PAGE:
"This is obviously a hobby for all the guys that do it," said Hall. "Like any hobby they want to improve on it."
Just as a woodcarver wants each new piece to be better than the last, barbershoppers are willing to work at their craft to get better at it, said Hall.
"I really do enjoy it," he added. "It's a lot of fun, a unique style of singing, a challenging style of singing."
Barbershoppers focus on learning skills and techniques, said Barlass, who admits that in his first contest, his foursome finished dead last out of 29 quartets.
"Vocal production and acoustics are a constant challenge," said Barlass, adding that the barbershop program "makes a better singer of you than you thought you could be."
Still, said Barlass, singing is a hobby and individuals attend as much or as little as they choose.
"This is not a cult," he said. "You don't get punished for not participating."
The real frosting is outside performances such as the singing Valentine mini-concerts barbershoppers give around their communities, said Barlass. Those, he said, often draw emotional responses from their audiences.
"It's a blast," said Barlass. "It's a real high."
"Barbershop is nice to listen to, but more fun to sing," said Barlass, saying he expects he and the other men on the stage enjoy their concerts a little more than their audiences.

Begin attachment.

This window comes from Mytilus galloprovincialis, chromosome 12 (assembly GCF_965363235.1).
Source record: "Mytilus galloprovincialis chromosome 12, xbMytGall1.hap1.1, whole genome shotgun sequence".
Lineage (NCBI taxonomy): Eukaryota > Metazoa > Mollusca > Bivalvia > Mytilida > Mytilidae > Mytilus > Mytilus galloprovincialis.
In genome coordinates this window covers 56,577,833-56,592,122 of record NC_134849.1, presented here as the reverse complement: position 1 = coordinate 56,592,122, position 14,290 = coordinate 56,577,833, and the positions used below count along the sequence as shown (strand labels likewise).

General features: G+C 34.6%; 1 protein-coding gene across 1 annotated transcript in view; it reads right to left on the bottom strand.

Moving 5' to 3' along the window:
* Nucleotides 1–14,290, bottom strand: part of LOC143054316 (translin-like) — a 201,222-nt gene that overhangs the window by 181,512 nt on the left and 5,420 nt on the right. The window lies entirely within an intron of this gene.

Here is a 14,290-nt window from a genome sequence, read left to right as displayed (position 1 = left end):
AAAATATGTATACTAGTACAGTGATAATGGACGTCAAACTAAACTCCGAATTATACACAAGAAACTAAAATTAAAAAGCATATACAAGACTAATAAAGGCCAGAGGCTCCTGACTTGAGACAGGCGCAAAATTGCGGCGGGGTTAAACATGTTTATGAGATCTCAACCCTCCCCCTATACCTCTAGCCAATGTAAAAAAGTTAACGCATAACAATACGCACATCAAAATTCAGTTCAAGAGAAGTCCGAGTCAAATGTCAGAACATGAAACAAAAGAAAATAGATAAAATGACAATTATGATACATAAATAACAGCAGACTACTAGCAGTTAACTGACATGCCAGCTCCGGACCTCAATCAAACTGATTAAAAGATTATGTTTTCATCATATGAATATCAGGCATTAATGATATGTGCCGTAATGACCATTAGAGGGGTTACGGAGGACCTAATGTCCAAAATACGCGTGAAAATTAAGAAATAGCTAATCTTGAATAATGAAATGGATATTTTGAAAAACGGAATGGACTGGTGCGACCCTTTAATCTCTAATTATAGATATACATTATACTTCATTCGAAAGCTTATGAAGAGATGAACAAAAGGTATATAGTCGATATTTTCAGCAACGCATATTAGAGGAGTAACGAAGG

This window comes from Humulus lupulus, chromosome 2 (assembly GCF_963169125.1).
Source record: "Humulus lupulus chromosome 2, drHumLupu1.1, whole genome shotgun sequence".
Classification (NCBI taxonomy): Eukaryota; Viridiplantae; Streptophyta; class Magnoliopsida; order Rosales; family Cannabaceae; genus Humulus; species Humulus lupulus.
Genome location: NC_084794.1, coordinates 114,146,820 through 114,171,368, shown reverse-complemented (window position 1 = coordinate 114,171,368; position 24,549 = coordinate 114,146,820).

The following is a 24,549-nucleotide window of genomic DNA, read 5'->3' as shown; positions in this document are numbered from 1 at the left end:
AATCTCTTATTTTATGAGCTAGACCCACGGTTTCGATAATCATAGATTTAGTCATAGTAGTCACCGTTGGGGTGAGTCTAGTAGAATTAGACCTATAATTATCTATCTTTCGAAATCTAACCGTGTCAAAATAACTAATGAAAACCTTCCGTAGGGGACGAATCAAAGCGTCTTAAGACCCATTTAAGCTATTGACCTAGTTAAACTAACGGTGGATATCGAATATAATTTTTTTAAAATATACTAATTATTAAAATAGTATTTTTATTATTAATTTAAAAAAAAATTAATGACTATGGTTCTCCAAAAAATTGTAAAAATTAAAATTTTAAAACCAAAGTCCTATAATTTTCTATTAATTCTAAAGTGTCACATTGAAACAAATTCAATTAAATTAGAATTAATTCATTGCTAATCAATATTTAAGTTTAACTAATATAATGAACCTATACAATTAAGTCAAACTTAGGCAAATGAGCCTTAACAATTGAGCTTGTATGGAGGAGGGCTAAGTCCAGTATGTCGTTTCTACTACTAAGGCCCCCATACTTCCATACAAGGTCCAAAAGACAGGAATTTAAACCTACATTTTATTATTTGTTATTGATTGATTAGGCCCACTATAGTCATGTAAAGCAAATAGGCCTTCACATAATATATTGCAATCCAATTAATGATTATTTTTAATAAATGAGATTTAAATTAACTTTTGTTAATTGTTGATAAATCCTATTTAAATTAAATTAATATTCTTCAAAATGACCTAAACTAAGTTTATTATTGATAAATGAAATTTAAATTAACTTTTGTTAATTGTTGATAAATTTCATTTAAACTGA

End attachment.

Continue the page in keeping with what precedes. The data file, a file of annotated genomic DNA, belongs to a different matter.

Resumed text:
SPRING SHOW INFORMATION
The St. Croix Valley Croix Chordsmen will present shows at 3 p.m. and 7 p.m. Saturday, April 9, at Stillwater Area High School on the west edge of Stillwater, Minn.
Along with the chorus, there will be performances by four quartets:
- The TNS Quartet from Nashville, Tenn. Show co-chairman Tyler Smith described the quartet, which took 10th place last year at the International Barbershop Quartet Finals in Philadelphia, as "one of the best in the country."
- Autumn Serenade, whose members are led by Curt Larson of River Falls, baritone Mark Bergland of River Falls, tenor Roger Bosmoe of Stillwater, Minn., and bass Duane Hall of Afton, Minn.
- Grand Design, a new quartet from Minnesota. The group was named the top quartet in the Southwest Division contest in Mankato, Minn., earlier this year.
- Turning Point, a quartet of Minnesota men, including longtime Chordsman Judd Orff, Charlie McKowan, Jim Johnson and Lance Johnson.
Show tickets can be purchased for $15 at the door or for $10 in advance by calling 651-308-5775.
For more information about the Chordsmen, go to the website: www.stcroixvalleychapter.com .